“None has faced the sort of humiliation that Webb had to endure. None had to experience that special pain of standing up for what is best in the profession of journalism, taking on a difficult story that seeks to hold powerful people accountable for serious crimes, and then being vilified by your own colleagues, the people that you expected to understand and appreciate what you had done.”
As just lately as this June, ConsortiumNews has given an annual Freedom of the Press award in Gary Webb’s title. Parry has spent the final 20 years criticizing the media’s function within the Iraq invasion, the continuing wars abroad, and “the same terrible journalism” that permits the elite—whether or not in Washington or on Wall Street—to abuse the ability and belief and pocketbooks of the American folks. Before he died he was fairly candid that these realities had solely gotten worse, drawing hearth from the left for questioning the political motives and machinations behind the Russian collusion investigation.
“The major Western news outlets now conflate the discrete difficulties from made-up ‘fake news’ and baseless ‘conspiracy theories’ with responsible dissenting analysis,” he wrote. “All get thrown into the same pot and subjected to disdain and ridicule.”
Investigative journalist and TAC contributor Gareth Porter, an extended-time pal of Parry, was, like many of Parry’s mates, thunderstruck by the information of his sickness and dying final week. “Bob was absolutely unafraid of the most powerful men and institutions in this country. He was free of any ideological agenda, but he was committed to penetrating the lies that he knew were second nature to the national security state, and nothing could stop him,” Porter wrote in an electronic mail.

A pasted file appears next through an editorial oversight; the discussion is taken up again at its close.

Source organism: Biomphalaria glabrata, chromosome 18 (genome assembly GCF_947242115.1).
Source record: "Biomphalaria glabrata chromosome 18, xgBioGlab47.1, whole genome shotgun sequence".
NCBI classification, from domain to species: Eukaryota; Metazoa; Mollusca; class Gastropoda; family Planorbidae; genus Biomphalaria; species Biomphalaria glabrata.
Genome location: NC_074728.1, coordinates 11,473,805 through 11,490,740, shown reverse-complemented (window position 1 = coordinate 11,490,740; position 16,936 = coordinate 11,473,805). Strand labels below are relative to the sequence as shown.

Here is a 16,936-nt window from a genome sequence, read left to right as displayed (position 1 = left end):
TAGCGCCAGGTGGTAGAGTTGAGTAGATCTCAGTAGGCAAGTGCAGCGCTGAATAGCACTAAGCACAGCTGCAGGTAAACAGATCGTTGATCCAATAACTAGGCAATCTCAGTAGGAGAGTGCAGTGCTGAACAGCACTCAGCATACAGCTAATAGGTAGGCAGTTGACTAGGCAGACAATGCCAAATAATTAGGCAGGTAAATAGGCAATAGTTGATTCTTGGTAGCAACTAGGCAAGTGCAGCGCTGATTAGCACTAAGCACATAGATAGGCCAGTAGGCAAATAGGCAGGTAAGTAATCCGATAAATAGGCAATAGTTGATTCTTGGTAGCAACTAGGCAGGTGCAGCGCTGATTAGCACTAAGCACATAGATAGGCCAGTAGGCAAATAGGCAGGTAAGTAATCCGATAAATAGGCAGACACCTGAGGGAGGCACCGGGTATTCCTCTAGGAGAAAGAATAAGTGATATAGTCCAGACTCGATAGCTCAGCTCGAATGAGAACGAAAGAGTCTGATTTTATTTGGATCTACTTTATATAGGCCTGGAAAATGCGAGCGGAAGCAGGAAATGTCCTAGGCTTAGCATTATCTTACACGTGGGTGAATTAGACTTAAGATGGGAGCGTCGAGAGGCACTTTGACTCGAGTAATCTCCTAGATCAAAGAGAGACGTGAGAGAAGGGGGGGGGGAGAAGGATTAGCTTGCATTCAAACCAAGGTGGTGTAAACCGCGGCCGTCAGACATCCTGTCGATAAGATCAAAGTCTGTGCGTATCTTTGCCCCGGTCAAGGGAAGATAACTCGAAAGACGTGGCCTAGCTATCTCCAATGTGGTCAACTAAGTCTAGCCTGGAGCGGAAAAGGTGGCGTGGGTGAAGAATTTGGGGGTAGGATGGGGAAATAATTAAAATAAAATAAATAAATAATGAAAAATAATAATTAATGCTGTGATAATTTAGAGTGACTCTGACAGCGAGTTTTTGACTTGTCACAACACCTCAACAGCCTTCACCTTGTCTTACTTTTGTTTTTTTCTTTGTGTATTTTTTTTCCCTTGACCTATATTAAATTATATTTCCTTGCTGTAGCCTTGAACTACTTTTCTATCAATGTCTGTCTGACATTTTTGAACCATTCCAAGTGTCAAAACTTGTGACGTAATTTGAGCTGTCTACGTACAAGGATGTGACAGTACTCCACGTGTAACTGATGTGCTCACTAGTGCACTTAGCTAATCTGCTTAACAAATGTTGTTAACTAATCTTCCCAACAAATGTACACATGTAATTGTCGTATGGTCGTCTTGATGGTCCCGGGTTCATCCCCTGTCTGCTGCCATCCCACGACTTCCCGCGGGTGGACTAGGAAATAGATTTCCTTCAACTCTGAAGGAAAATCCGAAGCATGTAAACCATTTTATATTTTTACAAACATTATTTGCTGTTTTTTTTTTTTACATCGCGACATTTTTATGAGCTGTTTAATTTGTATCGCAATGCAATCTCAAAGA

“He was the one editor a journalist could count on to publish articles that challenged that assault on freedom of thought in the United States,” Porter added.
As the Washington Post pretentiously guarantees to make sure that democracy doesn’t “die in darkness,” we all know all too effectively that it’s the unsung heroes like Parry who really sacrifice every little thing for the trigger. Perhaps sometime, he and others like him will substitute Woodward and Bernstein within the hopeful heads of dreaming J-faculty college students. It could be our small contribution, as torchbearers of this occupation, for all of its faults, to endeavor forthwith to make that occur.
Kelley Beaucar Vlahos is the manager editor of The American Conservative. Follow her on Twitter @Vlahos_at_TAC.